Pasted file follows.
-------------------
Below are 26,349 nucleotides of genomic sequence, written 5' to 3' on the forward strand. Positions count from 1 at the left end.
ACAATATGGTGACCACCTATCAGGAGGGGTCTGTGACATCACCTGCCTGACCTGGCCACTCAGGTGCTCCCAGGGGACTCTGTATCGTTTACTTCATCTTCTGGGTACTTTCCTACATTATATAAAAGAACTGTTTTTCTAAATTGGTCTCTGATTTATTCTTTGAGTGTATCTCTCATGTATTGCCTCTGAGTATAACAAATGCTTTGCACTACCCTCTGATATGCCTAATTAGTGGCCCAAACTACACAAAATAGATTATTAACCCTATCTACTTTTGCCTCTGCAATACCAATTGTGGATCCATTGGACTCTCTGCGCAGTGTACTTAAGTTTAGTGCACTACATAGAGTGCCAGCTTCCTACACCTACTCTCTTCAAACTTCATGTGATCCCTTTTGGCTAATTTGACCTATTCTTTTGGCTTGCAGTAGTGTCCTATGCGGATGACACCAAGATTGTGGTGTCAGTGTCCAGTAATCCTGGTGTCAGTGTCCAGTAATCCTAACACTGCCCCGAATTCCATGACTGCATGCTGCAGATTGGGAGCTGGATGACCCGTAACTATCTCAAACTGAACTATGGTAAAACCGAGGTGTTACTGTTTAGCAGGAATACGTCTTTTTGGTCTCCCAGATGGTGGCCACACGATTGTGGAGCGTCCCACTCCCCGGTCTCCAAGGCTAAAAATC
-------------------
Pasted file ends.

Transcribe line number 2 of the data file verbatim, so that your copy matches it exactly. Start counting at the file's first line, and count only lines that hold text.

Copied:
ACAATATGGTGACCACCTATCAGGAGGGGTCTGTGACATCACCTGCCTGACCTGGCCACTCAGGTGCTCCCAGGGGACTCTGTATCGTTTACTTCATCTTCTGGGTACTTTCCTACATTATATAAAAGAACTGTTTTTCTAAATTGGTCTCTGATTTATTCTTTGAGTGTATCTCTCATGTATTGCCTCTGAGTATAACAAATGCTTTGCACTACCCTCTGATATGCCTAATTAGTGGCCCAAACTACACAAAATAGATTATTAACCCTATCTACTTTTGCCTCTGCAATACCAATTGTGGATCCATTGGACTCTCTGCGCAGTGTACTTAAGTTTAGTGCACTACATAGAGTGCCAGCTTCCTACACCTACTCTCTTCAAACTTCATGTGATCCCTTTTGGCTAATTTGACCTATTCTTTTGGCTTGCAGTAGTGTCCTATGCGGATGACACCAAGATTGTGGTGTCAGTGTCCAGTAATCCTGGTGTCAGTGTCCAGTAATCCTAACACTGCCCCGAATTCCATGACTGCATGCTGCAGATTGGGAGCTGGATGACCCGTAACTATCTCAAACTGAACTATGGTAAAACCGAGGTGTTACTGTTTAGCAGGAATACGTCTTTTTGGTCTCCCAGATGGTGGCCACACGATTGTGGAGCGTCCCACTCCCCGGTCTCCAAGGCTAAAAATC